To mark the 75th anniversary of the Japanese Canadian Internment, the Asian Canadian and Asian Migration studies program offered a special topics course, ACAM 320A: The History and Legacy of Japanese Canadian Internment, in January 2018.  This course was co-taught by Mary Kitagawa and Professor John Price.

From 1941 to 1949, Japanese Canadians faced uprooting, incarceration, and dispossession: a defining instance of racial injustice in Canadian history. This course examines the histories, effects and legacies of the Japanese Canadian internment experience in the context of First Nations dispossession, anti-Asian racisms and contemporary struggles for minority and migrant rights. Participants will engage with community elders and activists and be encouraged to undertake community-based research. This course is being offered on the 75th anniversary of the uprooting and the 30th anniversary of redress.

Mary Kitagawa was born on Salt Spring Island where she lived until the uprooting. After her father’s arrest, her mother and their five children were sent to Hastings Park, Greenwood, Magrath, Alberta, Popoff, Bay Farm, Slocan, Rosebery, New Denver, Magrath and Cardston, Alberta. She graduated from Cardston High and went on to Trinity College, University of Toronto. At UBC, she received her secondary teaching credential and taught at Kitsilano Secondary. She and her husband Tosh belonged to the Greater Vancouver JCCA Human Rights Committee for 23 years. In 2006, they were involved in the renaming of the Howard Charles Green building to the Douglas Jung building in downtown Vancouver. In 2008, they began lobbying for UBC to give honorary degrees to the 76 Japanese Canadian students who were expelled from UBC in 1942. Success was achieved in 2012 when UBC held a special congregation for those students, digitized historical documents pertaining to their lives, and created a new minor degree in the Faculty of Arts, the Asian Canadian and Asian Migration Studies Program. Mary is on the Community Council of the Landscapes of Injustice project at the University of Victoria. Mary and Tosh continue to educate the public by speaking out about Japanese Canadian history and social justice.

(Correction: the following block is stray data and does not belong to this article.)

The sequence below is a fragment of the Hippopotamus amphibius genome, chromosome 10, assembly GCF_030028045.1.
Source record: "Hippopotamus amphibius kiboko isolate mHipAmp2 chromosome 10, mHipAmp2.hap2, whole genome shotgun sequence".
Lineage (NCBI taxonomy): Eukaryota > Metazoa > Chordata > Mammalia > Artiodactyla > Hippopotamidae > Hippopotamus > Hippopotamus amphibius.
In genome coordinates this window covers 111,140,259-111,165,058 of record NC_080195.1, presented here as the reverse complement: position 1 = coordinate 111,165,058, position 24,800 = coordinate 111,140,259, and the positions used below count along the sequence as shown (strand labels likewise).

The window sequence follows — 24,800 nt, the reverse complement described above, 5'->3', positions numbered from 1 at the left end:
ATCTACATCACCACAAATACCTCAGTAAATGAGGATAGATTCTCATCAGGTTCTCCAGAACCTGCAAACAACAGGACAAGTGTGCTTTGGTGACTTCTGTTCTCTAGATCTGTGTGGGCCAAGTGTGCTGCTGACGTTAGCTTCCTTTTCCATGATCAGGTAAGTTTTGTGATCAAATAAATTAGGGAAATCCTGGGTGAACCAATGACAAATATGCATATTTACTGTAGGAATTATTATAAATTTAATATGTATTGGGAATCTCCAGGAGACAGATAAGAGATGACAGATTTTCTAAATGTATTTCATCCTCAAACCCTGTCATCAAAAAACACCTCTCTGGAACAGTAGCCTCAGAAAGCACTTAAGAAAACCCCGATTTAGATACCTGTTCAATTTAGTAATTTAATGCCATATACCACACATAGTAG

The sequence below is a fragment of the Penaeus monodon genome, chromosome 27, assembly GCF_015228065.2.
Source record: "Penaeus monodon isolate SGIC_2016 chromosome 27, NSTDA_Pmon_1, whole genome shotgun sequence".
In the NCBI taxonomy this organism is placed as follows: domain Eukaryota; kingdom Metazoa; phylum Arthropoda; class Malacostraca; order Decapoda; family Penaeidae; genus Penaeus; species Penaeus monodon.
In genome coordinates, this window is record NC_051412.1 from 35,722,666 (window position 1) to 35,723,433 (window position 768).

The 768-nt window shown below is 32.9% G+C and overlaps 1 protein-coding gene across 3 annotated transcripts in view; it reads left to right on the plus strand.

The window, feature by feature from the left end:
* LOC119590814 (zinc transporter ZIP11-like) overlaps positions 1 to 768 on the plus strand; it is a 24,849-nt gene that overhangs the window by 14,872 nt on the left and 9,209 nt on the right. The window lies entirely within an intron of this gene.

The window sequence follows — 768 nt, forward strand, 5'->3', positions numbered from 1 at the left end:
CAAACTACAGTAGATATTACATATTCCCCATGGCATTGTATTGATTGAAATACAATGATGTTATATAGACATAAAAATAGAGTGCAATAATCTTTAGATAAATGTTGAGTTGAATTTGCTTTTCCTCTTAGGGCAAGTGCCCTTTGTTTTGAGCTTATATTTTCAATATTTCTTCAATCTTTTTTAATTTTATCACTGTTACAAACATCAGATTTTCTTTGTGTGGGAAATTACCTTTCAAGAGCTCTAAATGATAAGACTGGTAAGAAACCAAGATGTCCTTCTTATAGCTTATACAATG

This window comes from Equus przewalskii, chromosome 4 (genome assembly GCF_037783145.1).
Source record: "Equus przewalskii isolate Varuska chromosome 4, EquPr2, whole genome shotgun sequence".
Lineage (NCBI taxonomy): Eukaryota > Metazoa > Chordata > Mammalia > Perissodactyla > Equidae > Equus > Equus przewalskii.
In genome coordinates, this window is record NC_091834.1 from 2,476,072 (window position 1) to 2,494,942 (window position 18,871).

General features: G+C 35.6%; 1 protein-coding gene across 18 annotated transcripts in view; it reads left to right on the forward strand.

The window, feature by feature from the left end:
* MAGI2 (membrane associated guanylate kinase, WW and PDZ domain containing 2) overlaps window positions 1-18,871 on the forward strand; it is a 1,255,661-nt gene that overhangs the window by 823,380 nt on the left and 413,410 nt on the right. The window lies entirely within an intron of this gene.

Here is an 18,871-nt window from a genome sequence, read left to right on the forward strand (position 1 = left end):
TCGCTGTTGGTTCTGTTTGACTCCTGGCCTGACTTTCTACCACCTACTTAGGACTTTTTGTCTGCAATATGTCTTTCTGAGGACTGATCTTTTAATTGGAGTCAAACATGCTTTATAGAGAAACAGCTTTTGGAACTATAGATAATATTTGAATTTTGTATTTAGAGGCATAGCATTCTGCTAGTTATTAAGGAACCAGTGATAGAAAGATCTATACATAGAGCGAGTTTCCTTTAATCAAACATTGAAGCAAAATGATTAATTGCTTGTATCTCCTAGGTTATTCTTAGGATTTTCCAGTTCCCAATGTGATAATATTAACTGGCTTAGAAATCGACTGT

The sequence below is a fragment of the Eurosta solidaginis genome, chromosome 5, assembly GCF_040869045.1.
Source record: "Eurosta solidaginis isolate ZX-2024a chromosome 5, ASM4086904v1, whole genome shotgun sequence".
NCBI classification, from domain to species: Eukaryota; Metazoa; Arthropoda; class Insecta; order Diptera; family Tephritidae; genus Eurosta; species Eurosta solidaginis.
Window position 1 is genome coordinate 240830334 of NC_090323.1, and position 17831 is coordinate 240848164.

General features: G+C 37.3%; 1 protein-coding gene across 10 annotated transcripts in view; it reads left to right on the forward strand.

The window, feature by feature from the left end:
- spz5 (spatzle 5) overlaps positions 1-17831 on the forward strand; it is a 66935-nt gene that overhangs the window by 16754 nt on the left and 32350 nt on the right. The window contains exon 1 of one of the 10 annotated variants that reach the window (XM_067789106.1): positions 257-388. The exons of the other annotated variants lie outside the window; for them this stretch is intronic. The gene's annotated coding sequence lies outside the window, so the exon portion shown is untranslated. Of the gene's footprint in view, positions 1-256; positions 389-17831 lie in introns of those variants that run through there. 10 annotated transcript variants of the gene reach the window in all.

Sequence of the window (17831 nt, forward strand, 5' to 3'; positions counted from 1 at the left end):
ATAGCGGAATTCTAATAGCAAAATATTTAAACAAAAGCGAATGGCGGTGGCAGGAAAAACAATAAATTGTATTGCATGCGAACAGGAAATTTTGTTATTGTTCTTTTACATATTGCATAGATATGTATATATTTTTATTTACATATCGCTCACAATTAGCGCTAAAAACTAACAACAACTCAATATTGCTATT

John Price is Professor of Pacific and Asian Canadian history at the University of Victoria. He moved to Japan at the age of 18 and, after returning to Canada, did his PhD at UBC. He is the author of Japan Works: Power and Paradox in Postwar Industrial Relations (Cornell University Press), Orienting Canada: Race, Empire and the Transpacific (UBC Press), and a recent working paper, “Seventy-Five Years is Long Enough: Will the BC Government Finally Acknowledge and Address Its Role in the Uprooting of Japanese Canadians?” He currently directs the research project, “Asian Canadians on Vancouver Island: Race, Indigeneity and the Transpacific,” funded by the Social Sciences and Humanities Research Council of Canada, and is completing two new works: Searching for Victoria, a biography of Victoria Chung, the first Asian Canadian to graduate from University of Toronto Medical School, and Beyond White Supremacy, a history of Asian Canadians and decolonization in Canada.

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